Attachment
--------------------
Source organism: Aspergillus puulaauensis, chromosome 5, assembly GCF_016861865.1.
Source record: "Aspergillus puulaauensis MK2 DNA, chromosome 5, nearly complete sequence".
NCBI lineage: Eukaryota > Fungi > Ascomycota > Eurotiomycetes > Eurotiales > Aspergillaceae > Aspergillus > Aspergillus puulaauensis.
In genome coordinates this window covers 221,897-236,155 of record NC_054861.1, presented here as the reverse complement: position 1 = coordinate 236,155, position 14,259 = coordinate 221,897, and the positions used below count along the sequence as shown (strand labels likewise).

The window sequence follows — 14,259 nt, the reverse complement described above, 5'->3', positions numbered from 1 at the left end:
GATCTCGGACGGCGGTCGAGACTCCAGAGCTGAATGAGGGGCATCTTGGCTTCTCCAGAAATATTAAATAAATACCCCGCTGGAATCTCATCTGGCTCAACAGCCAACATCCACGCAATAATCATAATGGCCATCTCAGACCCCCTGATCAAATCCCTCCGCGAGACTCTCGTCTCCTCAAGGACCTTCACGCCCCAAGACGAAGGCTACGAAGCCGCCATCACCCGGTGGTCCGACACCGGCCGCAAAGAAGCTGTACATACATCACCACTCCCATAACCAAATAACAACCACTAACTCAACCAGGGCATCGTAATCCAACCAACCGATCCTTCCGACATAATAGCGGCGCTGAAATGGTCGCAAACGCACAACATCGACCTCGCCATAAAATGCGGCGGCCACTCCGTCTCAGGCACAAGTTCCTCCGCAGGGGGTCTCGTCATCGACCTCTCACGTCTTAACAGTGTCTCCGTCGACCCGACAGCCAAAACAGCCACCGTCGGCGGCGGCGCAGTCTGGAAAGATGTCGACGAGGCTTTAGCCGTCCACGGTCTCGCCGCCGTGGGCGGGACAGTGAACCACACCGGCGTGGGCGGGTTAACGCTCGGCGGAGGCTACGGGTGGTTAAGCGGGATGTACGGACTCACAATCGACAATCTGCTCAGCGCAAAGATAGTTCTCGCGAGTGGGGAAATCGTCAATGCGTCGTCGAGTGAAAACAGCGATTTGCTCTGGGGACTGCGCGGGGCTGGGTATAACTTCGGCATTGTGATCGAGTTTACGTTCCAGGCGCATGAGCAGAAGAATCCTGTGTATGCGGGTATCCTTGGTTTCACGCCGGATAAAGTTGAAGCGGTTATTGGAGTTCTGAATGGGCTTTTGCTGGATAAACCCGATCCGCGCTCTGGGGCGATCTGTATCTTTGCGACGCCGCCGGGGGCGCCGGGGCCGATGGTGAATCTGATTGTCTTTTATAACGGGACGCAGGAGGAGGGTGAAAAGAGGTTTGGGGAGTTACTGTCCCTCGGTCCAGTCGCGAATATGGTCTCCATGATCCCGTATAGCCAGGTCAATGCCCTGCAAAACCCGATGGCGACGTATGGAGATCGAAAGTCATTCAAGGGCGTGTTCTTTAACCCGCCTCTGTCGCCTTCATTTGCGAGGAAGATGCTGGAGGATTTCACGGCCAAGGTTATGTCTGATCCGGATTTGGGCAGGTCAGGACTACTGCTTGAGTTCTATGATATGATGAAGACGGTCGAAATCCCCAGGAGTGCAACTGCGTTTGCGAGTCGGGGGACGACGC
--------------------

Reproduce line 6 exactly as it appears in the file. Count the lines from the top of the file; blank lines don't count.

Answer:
GATCTCGGACGGCGGTCGAGACTCCAGAGCTGAATGAGGGGCATCTTGGCTTCTCCAGAAATATTAAATAAATACCCCGCTGGAATCTCATCTGGCTCAACAGCCAACATCCACGCAATAATCATAATGGCCATCTCAGACCCCCTGATCAAATCCCTCCGCGAGACTCTCGTCTCCTCAAGGACCTTCACGCCCCAAGACGAAGGCTACGAAGCCGCCATCACCCGGTGGTCCGACACCGGCCGCAAAGAAGCTGTACATACATCACCACTCCCATAACCAAATAACAACCACTAACTCAACCAGGGCATCGTAATCCAACCAACCGATCCTTCCGACATAATAGCGGCGCTGAAATGGTCGCAAACGCACAACATCGACCTCGCCATAAAATGCGGCGGCCACTCCGTCTCAGGCACAAGTTCCTCCGCAGGGGGTCTCGTCATCGACCTCTCACGTCTTAACAGTGTCTCCGTCGACCCGACAGCCAAAACAGCCACCGTCGGCGGCGGCGCAGTCTGGAAAGATGTCGACGAGGCTTTAGCCGTCCACGGTCTCGCCGCCGTGGGCGGGACAGTGAACCACACCGGCGTGGGCGGGTTAACGCTCGGCGGAGGCTACGGGTGGTTAAGCGGGATGTACGGACTCACAATCGACAATCTGCTCAGCGCAAAGATAGTTCTCGCGAGTGGGGAAATCGTCAATGCGTCGTCGAGTGAAAACAGCGATTTGCTCTGGGGACTGCGCGGGGCTGGGTATAACTTCGGCATTGTGATCGAGTTTACGTTCCAGGCGCATGAGCAGAAGAATCCTGTGTATGCGGGTATCCTTGGTTTCACGCCGGATAAAGTTGAAGCGGTTATTGGAGTTCTGAATGGGCTTTTGCTGGATAAACCCGATCCGCGCTCTGGGGCGATCTGTATCTTTGCGACGCCGCCGGGGGCGCCGGGGCCGATGGTGAATCTGATTGTCTTTTATAACGGGACGCAGGAGGAGGGTGAAAAGAGGTTTGGGGAGTTACTGTCCCTCGGTCCAGTCGCGAATATGGTCTCCATGATCCCGTATAGCCAGGTCAATGCCCTGCAAAACCCGATGGCGACGTATGGAGATCGAAAGTCATTCAAGGGCGTGTTCTTTAACCCGCCTCTGTCGCCTTCATTTGCGAGGAAGATGCTGGAGGATTTCACGGCCAAGGTTATGTCTGATCCGGATTTGGGCAGGTCAGGACTACTGCTTGAGTTCTATGATATGATGAAGACGGTCGAAATCCCCAGGAGTGCAACTGCGTTTGCGAGTCGGGGGACGACGC